Teacher ignorance? Should it be cherished or denied?
What role does real ignorance play in teaching and learning? As far as learning is concerned, we almost expect to find that real ignorance precedes learning and that this real ignorance disappears once something has been taught. It is a type of zero sum game where ignorance + knowledge describes the full set. The more ignorant you are, the less knowledge you have and vice versa. One might expect that teachers know what pupils come to learn and that once learners have learned what the teachers know, they can move on. Something is wrong with this ‘transmission’ model, however. Teachers too learn things when they teach. They sometimes come to understand what they teach much better than before and they learn how to teach. Indeed learning and teaching is not a static process because learning is an ongoing and lifelong activity. It implies the desire to understand, which Aristotle spoke about, and which is an imperative levied on all, no matter what their age or their level of knowledge. Even established experts learn items they may have overlooked or may only be coming slowly to understand in their attempts to explain them. On the other hand, if we think of learning as a static zero sum game, then we might come to think of teacher ignorance simply as a useful ploy, a clever trick to get learners involved or to raise the standard of engagement of the class group, a method of camouflage which allows them to construct questions that seem to be sincere but end up being only an introductory ploy prior to giving instruction to learners. This issue is identical to the problem of Socratic ignorance. Was Socrates really ignorant or was he simply pretending to be so? Commentators have differed on this point in the past.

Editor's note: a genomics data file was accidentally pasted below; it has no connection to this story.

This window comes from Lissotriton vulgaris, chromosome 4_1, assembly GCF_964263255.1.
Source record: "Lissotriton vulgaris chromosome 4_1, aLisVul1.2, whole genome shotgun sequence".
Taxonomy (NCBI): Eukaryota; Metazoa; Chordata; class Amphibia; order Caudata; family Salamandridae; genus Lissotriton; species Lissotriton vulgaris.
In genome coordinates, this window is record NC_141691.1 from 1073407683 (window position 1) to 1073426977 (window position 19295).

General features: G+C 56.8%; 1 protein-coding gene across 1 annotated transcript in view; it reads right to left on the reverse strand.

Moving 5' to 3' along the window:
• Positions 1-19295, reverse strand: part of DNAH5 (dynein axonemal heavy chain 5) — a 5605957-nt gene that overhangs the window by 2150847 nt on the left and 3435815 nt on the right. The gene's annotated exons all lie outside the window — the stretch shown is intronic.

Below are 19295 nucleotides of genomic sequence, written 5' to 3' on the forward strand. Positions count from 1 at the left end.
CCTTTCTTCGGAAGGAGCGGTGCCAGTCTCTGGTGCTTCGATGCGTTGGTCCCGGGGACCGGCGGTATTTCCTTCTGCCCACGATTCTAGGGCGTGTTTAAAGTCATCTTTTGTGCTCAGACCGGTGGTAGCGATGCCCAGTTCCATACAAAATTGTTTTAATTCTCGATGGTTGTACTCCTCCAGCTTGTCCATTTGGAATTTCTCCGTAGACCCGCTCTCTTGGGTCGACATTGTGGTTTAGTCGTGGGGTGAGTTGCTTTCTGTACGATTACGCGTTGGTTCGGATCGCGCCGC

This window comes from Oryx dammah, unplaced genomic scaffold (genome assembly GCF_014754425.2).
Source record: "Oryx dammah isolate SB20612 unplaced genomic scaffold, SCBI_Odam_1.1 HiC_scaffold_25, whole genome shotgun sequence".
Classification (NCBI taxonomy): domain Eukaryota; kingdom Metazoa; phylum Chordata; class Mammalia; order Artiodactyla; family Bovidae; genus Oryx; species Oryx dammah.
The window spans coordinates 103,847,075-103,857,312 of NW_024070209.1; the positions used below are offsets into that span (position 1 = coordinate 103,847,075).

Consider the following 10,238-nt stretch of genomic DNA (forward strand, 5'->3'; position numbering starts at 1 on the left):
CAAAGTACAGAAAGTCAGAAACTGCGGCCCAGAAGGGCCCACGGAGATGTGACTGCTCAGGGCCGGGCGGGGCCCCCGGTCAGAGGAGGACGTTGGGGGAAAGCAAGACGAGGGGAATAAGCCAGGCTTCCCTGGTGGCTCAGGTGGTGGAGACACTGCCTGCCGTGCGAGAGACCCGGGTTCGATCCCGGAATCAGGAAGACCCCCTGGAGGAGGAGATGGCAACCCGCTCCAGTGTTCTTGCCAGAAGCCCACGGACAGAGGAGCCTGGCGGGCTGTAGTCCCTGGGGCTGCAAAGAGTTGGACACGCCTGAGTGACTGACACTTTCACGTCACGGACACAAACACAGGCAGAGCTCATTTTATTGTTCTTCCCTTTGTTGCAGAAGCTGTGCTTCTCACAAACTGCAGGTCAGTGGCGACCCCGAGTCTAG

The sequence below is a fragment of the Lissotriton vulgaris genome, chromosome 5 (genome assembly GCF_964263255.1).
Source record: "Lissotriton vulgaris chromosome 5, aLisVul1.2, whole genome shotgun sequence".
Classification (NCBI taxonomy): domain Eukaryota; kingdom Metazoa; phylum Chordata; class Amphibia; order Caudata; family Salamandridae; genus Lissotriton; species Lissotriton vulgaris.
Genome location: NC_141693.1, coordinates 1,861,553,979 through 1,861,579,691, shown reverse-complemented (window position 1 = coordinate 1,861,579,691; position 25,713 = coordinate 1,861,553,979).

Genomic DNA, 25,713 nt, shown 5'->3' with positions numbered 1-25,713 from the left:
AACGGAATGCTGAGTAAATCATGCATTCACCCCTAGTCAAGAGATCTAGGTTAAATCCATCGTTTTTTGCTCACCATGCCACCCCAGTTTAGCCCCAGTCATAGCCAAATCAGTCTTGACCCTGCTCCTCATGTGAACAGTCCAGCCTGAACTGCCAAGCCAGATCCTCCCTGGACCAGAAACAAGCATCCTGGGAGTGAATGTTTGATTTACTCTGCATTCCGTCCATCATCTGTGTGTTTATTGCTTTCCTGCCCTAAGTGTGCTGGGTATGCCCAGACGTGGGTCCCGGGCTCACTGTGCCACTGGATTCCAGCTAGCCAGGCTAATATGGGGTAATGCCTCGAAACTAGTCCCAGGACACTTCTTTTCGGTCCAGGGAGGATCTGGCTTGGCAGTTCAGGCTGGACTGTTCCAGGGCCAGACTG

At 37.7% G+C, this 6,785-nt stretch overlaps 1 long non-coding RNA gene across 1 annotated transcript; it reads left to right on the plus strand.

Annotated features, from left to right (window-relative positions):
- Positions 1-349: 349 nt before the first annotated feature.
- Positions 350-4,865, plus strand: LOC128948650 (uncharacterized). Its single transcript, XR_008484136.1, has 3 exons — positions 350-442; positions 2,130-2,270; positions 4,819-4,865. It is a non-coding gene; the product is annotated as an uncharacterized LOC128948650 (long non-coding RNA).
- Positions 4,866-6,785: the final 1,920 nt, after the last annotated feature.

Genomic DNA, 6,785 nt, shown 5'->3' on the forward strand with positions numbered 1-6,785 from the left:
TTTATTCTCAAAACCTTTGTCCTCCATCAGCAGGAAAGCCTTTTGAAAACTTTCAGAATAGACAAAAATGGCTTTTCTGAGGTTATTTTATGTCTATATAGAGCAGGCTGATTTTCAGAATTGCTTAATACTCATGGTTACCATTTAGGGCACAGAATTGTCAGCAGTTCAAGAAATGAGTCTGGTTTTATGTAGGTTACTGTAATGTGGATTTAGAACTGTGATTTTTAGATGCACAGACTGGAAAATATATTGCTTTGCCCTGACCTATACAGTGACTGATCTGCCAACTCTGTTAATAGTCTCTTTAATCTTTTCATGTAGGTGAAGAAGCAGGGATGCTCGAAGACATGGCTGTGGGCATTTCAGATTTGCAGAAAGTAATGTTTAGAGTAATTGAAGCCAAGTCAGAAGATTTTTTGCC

Collaborative learning movement , Teaching , Learning , Lifelong learning
Long, F. (2018) 'Teacher ignorance? Should it be cherished or denied?', in McDermott, J. C. and Valentines, J (ed.) Didactic Challenges. Los Angeles: Antioch University. pp. 7-22.